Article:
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Our First Node.js App: Backbone on the Client and Server (airbnb.com)
224 points by AirbnbNerds on Jan 30, 2013 | hide | past | web | favorite | 61 comments



I was lucky to be able to catch a preview presentation of this "Holy Grail" project at SpainJS, last summer. It's very interesting stuff. I think that one of the more important caveats to mention is that to the extent that your application is composed of rich interactions, visualizations and interactivity, and logged-in-user-only content, that stuff tends to remain on the client-side alone ... but for your basic rendering of JavaScript models to a flat HTML page, this is a great project to keep a close watch on. In particular:

* Caching of shared static HTML for fast-as-possible page loads.

* Google indexing and searchability.

* Backbone apps that feel more like a series of pages and less like a single-page app.

... are all things that are addressed quite neatly by Rendr.


Author here (spikebrehm):

Jeremy, I think you're mistaking this for Keith Norman's SpainJS presentation (http://www.youtube.com/watch?v=jbn9c_yfuoM). He proposes the same approach, but I don't know if it ever got past a demo. Although it seems like they may be using some form of this at Groupon in production.

Anyway, it is exciting, isn't it? This is just the beginning for us -- we've had to make a few hacky design decisions to be able to ship, but I think we will get the kinks worked out. The trick, and the challenge, seems to lie in choosing the right set of abstractions to hide the code complexity from the application developer. I hope to open source it as soon as I can, to benefit from the input of luminaries such as yourself!

Oh yeah, and the offer to give a Tech Talk at Airbnb next time you're in SF still stands :)


Very interesting stuff :) Can't wait to hear more on this, as it seems like the panacea we've been slowly moving towards for some time.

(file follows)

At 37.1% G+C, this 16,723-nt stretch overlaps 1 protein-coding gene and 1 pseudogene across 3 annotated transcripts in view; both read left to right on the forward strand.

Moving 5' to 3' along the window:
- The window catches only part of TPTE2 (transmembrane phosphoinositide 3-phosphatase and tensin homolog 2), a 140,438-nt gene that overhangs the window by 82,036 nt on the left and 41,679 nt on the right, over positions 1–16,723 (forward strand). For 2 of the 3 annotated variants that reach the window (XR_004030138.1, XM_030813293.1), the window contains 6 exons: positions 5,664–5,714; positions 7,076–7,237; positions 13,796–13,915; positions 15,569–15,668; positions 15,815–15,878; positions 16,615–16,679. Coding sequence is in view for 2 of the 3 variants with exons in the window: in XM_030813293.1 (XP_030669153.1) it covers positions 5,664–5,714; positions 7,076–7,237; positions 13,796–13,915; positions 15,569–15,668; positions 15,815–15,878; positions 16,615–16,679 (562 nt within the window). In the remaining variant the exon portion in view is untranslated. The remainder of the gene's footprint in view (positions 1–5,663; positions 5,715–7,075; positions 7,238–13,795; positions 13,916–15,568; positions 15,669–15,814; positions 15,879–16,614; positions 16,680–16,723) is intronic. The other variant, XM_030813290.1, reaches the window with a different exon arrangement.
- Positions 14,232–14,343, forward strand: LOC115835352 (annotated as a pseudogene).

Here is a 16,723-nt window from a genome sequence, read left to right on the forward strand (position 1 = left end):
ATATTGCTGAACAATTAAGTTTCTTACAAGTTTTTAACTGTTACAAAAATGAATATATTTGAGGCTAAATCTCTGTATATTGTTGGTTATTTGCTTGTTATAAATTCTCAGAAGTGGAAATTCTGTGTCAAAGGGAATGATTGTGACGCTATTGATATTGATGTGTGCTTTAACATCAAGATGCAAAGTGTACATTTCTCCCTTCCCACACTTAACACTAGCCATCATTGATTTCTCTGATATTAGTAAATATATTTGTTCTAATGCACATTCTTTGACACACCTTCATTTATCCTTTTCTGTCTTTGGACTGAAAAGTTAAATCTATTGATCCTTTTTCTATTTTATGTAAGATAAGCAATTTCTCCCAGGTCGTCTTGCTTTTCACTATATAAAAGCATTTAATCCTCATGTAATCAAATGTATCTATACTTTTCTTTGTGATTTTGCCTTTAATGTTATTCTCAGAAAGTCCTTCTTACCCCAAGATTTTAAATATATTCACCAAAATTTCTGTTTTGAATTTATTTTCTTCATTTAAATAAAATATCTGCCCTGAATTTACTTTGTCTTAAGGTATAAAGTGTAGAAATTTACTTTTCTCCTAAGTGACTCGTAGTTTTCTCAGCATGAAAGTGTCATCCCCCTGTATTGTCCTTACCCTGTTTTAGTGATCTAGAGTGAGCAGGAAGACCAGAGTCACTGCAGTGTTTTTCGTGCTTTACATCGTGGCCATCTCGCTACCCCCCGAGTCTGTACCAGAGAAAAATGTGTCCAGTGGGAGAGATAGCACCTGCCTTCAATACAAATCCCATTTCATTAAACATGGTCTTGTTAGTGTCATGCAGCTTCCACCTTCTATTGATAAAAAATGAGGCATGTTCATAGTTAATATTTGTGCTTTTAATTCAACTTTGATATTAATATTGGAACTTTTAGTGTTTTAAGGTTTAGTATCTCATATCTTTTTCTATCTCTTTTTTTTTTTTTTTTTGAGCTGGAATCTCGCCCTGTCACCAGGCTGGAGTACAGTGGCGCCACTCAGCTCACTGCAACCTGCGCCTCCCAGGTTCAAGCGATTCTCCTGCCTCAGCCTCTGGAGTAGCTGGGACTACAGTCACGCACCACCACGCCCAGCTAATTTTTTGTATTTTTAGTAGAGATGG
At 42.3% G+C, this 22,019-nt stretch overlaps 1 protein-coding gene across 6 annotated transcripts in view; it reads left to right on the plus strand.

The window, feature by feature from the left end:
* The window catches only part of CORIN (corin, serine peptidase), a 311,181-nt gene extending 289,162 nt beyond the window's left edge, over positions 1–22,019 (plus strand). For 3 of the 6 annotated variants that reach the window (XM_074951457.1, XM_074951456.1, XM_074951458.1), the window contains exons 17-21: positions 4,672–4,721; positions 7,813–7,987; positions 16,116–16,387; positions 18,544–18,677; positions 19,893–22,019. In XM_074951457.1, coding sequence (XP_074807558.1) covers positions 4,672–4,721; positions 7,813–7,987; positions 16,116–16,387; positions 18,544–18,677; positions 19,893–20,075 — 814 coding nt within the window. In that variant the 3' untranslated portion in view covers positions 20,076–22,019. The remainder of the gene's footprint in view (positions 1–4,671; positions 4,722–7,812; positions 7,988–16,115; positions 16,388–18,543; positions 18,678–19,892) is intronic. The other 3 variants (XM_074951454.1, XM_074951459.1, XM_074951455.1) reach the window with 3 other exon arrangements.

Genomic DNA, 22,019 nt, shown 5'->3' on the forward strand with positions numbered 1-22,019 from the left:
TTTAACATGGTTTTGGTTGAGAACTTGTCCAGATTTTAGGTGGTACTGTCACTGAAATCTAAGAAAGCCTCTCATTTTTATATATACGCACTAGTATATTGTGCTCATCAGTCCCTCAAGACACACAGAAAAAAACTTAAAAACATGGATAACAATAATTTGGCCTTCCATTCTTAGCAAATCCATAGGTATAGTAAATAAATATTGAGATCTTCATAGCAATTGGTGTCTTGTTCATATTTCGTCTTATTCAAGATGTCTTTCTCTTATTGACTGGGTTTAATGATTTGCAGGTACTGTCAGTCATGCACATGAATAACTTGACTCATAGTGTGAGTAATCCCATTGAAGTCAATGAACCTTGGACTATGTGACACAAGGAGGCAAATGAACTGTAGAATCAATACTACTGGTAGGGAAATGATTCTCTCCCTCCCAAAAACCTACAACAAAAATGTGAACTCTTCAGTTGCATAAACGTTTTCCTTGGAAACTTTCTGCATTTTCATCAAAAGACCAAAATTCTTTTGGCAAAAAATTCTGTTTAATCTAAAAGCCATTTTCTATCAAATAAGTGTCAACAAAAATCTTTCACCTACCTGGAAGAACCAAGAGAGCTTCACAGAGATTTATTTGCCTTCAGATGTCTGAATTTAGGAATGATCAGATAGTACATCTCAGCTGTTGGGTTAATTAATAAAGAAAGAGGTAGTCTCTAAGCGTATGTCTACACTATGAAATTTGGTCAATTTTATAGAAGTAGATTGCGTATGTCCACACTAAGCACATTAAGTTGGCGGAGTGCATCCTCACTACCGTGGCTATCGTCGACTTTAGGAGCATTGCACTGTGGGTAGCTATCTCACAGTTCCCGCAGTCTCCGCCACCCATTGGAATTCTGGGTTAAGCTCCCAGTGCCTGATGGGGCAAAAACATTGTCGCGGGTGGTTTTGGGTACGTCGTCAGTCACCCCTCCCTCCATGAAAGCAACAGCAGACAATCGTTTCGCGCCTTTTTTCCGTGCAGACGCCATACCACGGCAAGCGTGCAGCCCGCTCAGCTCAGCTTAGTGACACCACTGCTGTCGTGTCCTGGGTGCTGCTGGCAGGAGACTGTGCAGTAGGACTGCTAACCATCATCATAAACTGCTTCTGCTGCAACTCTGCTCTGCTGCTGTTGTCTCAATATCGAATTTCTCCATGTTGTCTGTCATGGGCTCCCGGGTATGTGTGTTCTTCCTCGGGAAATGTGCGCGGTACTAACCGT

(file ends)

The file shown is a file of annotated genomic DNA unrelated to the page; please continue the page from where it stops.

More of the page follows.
How does the approach you've taken compare with the architecture outlined in nodejitsu's concept of isomorphic JS?

http://blog.nodejitsu.com/scaling-isomorphic-javascript-code


Oh my goodness. I totally am mistaking it for that presentation. It's the same general concept, and they also called it the "Holy Grail". Apologies for the confusion.

Y'all should get together and compare notes ;)


Jashkenas, do you have any plans to venture into this area?

I was just talking today about how I am tempted to try some of the other libraries that are going this direction. But that whenever I look at their code I'm envious of how clean Backbone is. Seriously the biggest turn-off to Angular is reading the code and seeing that people aren't as nit-picky, pseudo-OCD, whatever you want to call it as you are. Just curious.


I've got no immediate plans to play around with any Backbone-on-the-client-and-server stuff ... the next web app library in the works is only semi-related:

The basic idea is that for many public-facing websites (think NYTimes, natch, or Airbnb's search result listings, for example), the usual Rails convention of "Hey, here comes a request, let me generate a page just for you", is fairly inappropriate. Lots of "publishing" applications will melt very quickly if Rails ever ends up serving dynamic requests. Instead, you cache everything, either on disk with Nginx, in Memcached, or in Varnish.

But you know when the data is changing -- when an article has been updated and republished ... or when you've done another load of the government dataset that's powering your visualization. Waiting for a user request to come in and then caching your response to that (while hoping that the thundering herd doesn't knock you over first) is backwards, right?

I think it would be fun to play around with a Node-based framework that is based around this inverted publishing model, instead of the usual serving one. The default would be to bake out static resources when data changes, and you'd want to automatically track all of the data flows and dependencies within the application. So when your user submits a change, or your cron picks up new data from the FEC, or when your editor hits "publish", all of the bits that need to be updated get generated right then.

It's only a small step from there to pushing down the updates to Backbone models for active users ... but one step at a time, right? No need to couple those things together.

ps. Kudos to you for reading the source. It's always enlightening: https://github.com/angular/angular.js/blob/master/src/ng/roo...


>But you know when the data is changing -- when an article has been updated and republished ... or when you've done another load of the government dataset that's powering your visualization. Waiting for a user request to come in and then caching your response to that (while hoping that the thundering herd doesn't knock you over first) is backwards, right?

>I think it would be fun to play around with a Node-based framework that is based around this inverted publishing model, instead of the usual serving one. The default would be to bake out static resources when data changes, and you'd want to automatically track all of the data flows and dependencies within the application. So when your user submits a change, or your cron picks up new data from the FEC, or when your editor hits "publish", all of the bits that need to be updated get generated right then.